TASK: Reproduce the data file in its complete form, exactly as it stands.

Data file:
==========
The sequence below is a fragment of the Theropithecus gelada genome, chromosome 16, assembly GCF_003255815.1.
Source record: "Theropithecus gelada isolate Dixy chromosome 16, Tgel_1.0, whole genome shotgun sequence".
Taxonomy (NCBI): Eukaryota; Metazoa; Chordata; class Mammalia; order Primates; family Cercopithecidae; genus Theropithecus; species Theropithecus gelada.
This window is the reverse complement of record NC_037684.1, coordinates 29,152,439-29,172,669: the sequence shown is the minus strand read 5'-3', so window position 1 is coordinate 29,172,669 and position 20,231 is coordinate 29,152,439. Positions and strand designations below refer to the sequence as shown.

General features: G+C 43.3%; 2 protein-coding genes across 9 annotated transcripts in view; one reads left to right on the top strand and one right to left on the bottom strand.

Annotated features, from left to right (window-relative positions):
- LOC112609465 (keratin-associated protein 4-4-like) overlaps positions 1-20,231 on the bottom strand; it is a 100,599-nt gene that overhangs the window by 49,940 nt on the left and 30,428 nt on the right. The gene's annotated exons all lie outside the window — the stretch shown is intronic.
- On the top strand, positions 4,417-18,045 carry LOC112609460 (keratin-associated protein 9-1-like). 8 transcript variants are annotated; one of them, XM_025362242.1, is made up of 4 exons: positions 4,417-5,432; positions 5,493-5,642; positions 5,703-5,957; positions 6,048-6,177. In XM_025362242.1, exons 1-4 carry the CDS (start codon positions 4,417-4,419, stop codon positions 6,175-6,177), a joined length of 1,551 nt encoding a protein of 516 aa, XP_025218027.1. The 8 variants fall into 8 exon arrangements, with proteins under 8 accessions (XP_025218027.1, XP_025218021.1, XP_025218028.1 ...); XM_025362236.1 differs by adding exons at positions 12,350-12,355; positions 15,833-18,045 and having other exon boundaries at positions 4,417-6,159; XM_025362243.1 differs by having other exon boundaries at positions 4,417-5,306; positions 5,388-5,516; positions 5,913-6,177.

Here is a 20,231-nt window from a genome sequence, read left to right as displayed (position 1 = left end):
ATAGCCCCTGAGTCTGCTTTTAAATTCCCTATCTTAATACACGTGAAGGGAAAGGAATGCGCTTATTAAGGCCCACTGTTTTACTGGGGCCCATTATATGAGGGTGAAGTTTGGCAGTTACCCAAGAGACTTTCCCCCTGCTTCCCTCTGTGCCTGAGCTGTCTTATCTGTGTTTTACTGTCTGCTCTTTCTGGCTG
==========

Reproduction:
The sequence below is a fragment of the Theropithecus gelada genome, chromosome 16, assembly GCF_003255815.1.
Source record: "Theropithecus gelada isolate Dixy chromosome 16, Tgel_1.0, whole genome shotgun sequence".
Taxonomy (NCBI): Eukaryota; Metazoa; Chordata; class Mammalia; order Primates; family Cercopithecidae; genus Theropithecus; species Theropithecus gelada.
This window is the reverse complement of record NC_037684.1, coordinates 29,152,439-29,172,669: the sequence shown is the minus strand read 5'-3', so window position 1 is coordinate 29,172,669 and position 20,231 is coordinate 29,152,439. Positions and strand designations below refer to the sequence as shown.

General features: G+C 43.3%; 2 protein-coding genes across 9 annotated transcripts in view; one reads left to right on the top strand and one right to left on the bottom strand.

Annotated features, from left to right (window-relative positions):
- LOC112609465 (keratin-associated protein 4-4-like) overlaps positions 1-20,231 on the bottom strand; it is a 100,599-nt gene that overhangs the window by 49,940 nt on the left and 30,428 nt on the right. The gene's annotated exons all lie outside the window — the stretch shown is intronic.
- On the top strand, positions 4,417-18,045 carry LOC112609460 (keratin-associated protein 9-1-like). 8 transcript variants are annotated; one of them, XM_025362242.1, is made up of 4 exons: positions 4,417-5,432; positions 5,493-5,642; positions 5,703-5,957; positions 6,048-6,177. In XM_025362242.1, exons 1-4 carry the CDS (start codon positions 4,417-4,419, stop codon positions 6,175-6,177), a joined length of 1,551 nt encoding a protein of 516 aa, XP_025218027.1. The 8 variants fall into 8 exon arrangements, with proteins under 8 accessions (XP_025218027.1, XP_025218021.1, XP_025218028.1 ...); XM_025362236.1 differs by adding exons at positions 12,350-12,355; positions 15,833-18,045 and having other exon boundaries at positions 4,417-6,159; XM_025362243.1 differs by having other exon boundaries at positions 4,417-5,306; positions 5,388-5,516; positions 5,913-6,177.

Here is a 20,231-nt window from a genome sequence, read left to right as displayed (position 1 = left end):
ATAGCCCCTGAGTCTGCTTTTAAATTCCCTATCTTAATACACGTGAAGGGAAAGGAATGCGCTTATTAAGGCCCACTGTTTTACTGGGGCCCATTATATGAGGGTGAAGTTTGGCAGTTACCCAAGAGACTTTCCCCCTGCTTCCCTCTGTGCCTGAGCTGTCTTATCTGTGTTTTACTGTCTGCTCTTTCTGGCTG